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Elvis Presley was born on this date in 1935 in Tupelo, Mississippi. He had a Jewish great-great-grandmother who fostered a daughter-to-daughter-to daughter-to- Elvis line, so by traditional reckoning (never mind that he was raised in the Assembly of God church), Elvis could be considered Jewish (as long as he didn’t apply for Israeli citizenship). Elvis did engrave a Jewish star on the headstone of his mother Gladys when she died in 1959, and he was photographed wearing a “chai” symbol while performing in 1972. Kibitzing aside, many of Elvis’ hits were written by Jews, including “Hound Dog,” “Jailhouse Rock,” and almost two dozen other songs by Leiber and Stoller; fifteen songs by Doc Pomus and Mort Shuman (including “Little Sister” and “Viva Las Vegas”); and more than fifty songs by Ben Weisman. Leonard Bernstein described Elvis as “the greatest cultural force in the 20th century,” and Bob Dylan said hearing Elvis’ music for the first time was “like busting out of jail.”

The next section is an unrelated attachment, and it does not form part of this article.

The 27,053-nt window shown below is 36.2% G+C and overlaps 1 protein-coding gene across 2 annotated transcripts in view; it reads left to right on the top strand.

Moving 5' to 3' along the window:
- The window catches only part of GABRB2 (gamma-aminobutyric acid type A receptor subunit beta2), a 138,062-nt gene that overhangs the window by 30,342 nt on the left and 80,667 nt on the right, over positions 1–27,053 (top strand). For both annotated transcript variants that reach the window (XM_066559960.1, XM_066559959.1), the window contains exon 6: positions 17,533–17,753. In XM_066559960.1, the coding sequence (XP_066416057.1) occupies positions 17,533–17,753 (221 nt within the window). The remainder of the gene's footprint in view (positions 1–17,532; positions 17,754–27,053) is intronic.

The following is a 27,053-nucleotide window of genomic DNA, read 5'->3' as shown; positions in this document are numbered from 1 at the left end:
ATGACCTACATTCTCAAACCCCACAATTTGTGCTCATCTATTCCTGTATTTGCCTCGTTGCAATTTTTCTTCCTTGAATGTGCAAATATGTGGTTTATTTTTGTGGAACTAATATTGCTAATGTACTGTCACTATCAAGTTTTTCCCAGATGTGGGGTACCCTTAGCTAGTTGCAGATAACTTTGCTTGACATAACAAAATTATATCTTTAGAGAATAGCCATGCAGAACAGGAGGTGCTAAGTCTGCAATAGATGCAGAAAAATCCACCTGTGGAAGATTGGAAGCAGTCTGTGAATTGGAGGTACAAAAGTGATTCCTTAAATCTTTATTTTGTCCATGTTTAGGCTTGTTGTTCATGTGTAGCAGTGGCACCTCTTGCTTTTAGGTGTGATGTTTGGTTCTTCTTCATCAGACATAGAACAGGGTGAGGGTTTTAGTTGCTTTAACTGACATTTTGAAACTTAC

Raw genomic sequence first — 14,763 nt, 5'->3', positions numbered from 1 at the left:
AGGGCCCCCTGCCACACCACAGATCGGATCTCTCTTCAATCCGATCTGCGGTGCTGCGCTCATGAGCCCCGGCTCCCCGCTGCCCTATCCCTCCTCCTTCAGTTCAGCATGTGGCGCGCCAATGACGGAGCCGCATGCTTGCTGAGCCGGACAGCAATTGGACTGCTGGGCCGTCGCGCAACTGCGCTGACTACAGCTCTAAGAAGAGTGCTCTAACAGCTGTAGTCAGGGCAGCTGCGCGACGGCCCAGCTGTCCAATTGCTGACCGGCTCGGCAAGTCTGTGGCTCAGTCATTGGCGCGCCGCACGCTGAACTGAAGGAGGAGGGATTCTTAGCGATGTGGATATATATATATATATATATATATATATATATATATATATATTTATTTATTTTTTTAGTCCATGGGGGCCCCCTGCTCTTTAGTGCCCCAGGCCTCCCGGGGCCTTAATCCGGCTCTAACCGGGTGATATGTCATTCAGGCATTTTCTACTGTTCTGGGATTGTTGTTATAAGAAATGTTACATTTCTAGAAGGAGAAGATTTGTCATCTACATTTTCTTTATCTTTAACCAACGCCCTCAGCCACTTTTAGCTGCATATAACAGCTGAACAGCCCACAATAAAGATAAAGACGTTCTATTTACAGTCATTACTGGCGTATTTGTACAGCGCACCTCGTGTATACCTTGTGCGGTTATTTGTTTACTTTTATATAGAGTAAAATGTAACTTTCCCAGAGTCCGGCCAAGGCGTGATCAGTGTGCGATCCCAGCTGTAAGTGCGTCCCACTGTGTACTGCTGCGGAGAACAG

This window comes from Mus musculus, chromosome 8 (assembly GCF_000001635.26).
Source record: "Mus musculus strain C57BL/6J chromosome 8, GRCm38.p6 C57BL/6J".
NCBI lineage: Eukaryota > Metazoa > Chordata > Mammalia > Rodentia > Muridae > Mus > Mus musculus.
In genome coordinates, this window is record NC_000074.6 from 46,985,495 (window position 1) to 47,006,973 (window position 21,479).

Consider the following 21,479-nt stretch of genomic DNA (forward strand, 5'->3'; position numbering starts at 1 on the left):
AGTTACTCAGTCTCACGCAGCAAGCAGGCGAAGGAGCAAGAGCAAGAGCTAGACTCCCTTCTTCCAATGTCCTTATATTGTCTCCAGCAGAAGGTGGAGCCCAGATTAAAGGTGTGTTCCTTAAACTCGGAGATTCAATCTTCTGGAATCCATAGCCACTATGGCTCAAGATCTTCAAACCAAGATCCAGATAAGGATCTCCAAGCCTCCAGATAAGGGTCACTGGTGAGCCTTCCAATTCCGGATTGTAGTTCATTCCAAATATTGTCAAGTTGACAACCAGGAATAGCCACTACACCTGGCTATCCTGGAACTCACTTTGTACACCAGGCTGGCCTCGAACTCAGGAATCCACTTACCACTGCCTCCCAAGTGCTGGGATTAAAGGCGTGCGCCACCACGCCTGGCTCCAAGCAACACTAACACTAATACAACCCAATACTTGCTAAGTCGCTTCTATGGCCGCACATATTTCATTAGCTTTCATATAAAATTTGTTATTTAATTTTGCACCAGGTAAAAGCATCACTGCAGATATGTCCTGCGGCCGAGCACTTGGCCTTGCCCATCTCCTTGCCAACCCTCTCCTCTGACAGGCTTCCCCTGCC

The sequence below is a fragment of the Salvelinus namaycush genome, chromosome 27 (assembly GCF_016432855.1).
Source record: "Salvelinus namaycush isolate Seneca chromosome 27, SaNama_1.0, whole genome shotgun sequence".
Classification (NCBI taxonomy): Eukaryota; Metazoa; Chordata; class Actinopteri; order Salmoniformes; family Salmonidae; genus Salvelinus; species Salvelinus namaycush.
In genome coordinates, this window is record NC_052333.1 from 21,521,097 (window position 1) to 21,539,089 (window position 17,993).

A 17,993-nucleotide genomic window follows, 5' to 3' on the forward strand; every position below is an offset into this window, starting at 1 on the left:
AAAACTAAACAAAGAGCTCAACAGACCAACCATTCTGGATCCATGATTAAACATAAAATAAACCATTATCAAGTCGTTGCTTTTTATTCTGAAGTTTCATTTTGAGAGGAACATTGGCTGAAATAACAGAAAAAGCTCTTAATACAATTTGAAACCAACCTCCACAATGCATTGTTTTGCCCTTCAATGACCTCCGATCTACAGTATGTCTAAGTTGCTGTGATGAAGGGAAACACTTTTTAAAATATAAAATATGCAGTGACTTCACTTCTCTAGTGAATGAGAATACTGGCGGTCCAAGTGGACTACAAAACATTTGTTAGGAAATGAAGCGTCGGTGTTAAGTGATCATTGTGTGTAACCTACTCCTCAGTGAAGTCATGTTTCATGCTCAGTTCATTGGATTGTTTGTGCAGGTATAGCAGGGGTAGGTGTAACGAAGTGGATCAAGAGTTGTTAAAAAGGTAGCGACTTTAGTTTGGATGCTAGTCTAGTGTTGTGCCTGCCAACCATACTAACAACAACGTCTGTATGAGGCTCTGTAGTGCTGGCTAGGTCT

“In between the takes . . . [Elvis] was playing his guitar next to the piano. And we sat down, and started playing the blues with him. And Elvis looked up and said, ‘Who are you?’ I said my name is Ben Weisman. He said, ‘Wait a minute, didn’t you write a song called ‘Got a Lot of Living to Do’?’ He says, ‘Hold it Ben.’ And he got his musicians together, and they recorded the song right on the spot.” —Ben Weisman